Environmental Health - Toxic Substances
U.S. Geological Survey Toxic Substances Hydrology Program--Proceedings of the Technical Meeting Charleston South Carolina March 8-12, 1999--Volume 3 of 3--Subsurface Contamination From Point Sources, Water-Resources Investigations Report 99-4018C
Ground Penetrating Radar Research at the Bemidji, Minnesota, Crude-Oil Spill Site
By Jeffrey E. Lucius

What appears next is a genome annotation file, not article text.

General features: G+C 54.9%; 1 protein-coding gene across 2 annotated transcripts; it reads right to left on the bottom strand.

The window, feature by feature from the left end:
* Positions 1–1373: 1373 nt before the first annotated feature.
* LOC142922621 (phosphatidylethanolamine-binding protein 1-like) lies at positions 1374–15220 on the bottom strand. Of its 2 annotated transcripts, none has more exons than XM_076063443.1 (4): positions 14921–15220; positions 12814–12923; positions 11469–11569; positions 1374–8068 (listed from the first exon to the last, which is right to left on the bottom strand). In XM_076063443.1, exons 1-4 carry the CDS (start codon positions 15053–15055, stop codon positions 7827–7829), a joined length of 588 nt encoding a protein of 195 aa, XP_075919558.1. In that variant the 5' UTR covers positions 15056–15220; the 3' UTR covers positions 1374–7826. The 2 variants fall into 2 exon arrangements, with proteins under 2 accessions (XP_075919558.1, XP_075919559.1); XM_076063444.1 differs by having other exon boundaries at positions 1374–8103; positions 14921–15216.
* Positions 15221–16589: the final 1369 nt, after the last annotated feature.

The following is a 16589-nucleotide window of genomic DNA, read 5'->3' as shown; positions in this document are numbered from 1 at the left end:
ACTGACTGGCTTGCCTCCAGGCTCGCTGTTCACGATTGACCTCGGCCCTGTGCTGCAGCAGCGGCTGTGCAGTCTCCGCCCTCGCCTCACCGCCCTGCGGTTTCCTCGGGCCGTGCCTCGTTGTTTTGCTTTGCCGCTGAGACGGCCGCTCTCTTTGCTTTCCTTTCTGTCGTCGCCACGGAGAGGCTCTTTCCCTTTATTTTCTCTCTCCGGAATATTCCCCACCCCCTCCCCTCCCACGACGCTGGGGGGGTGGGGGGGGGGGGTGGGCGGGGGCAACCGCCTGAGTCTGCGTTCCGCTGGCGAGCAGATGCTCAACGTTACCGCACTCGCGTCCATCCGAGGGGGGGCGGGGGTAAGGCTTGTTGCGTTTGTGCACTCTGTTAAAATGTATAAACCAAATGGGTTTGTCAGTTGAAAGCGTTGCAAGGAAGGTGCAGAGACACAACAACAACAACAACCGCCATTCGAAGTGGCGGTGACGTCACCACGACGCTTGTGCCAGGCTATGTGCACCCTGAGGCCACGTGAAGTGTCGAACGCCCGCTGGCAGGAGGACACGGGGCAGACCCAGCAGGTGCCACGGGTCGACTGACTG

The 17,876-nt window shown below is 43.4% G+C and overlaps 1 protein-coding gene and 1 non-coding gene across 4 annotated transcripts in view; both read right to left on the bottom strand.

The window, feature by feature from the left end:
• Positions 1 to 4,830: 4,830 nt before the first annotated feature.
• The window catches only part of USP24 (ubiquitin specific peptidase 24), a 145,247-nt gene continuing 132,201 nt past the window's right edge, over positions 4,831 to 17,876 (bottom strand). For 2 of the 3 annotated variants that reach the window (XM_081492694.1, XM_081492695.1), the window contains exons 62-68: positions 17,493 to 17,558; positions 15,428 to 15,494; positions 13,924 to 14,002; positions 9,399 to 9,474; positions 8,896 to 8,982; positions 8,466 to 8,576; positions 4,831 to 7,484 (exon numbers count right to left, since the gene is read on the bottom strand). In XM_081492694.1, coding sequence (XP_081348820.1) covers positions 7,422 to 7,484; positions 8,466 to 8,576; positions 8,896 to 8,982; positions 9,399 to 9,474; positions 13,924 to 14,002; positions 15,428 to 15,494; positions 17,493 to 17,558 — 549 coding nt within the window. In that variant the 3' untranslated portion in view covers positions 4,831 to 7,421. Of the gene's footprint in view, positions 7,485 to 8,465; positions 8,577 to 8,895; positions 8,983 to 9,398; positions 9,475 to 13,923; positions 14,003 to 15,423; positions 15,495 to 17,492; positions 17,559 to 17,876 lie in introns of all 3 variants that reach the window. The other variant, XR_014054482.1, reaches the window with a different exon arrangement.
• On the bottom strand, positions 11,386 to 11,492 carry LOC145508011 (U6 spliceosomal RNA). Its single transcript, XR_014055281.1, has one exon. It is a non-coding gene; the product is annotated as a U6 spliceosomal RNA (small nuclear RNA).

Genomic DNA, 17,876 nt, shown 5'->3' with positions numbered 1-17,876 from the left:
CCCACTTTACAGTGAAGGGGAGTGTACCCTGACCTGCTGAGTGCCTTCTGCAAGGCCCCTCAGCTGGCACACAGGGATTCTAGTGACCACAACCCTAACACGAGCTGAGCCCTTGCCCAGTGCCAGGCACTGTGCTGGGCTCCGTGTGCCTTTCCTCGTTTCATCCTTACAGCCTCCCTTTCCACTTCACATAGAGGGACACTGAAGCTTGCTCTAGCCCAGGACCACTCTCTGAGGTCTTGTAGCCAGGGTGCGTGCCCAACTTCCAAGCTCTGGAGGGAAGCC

At the Bemidji, Minnesota, crude-oil spill site, the USGS collected ground penetrating radar (GPR) data to determine the distribution of oil concentrated in two subsurface pools, which remained after cleanup efforts. Physical property information from analysis of mixtures of sand and crude oil assisted in the interpretation of the GPR data. Laboratory measurements show that the crude oil is still very electrically resistive (greater than 10 6 ohm-m). Mixing clean sand with crude oil does not significantly change the relative dielectric permittivity (RDP) or electrical conductivity of the mixture. Four GPR lines were selected, from the large number of radar lines collected at the spill site since 1984, as typical examples of 80 MHz and 300 MHz data collected over the oil pools. At the spill site, GPR is sensitive to changes in electrical conductivity and RDP related to variations in water content, due to grain size and porosity, rather than variations in the oil saturation distribution (fraction of pore space occupied by oil). The oil pools at the Bemidji site are not easily detected using GPR. Nonetheless, GPR can detect those geologic features, such as silt or gravel layers in sand, that may affect the transport and fate of petroleum in the subsurface.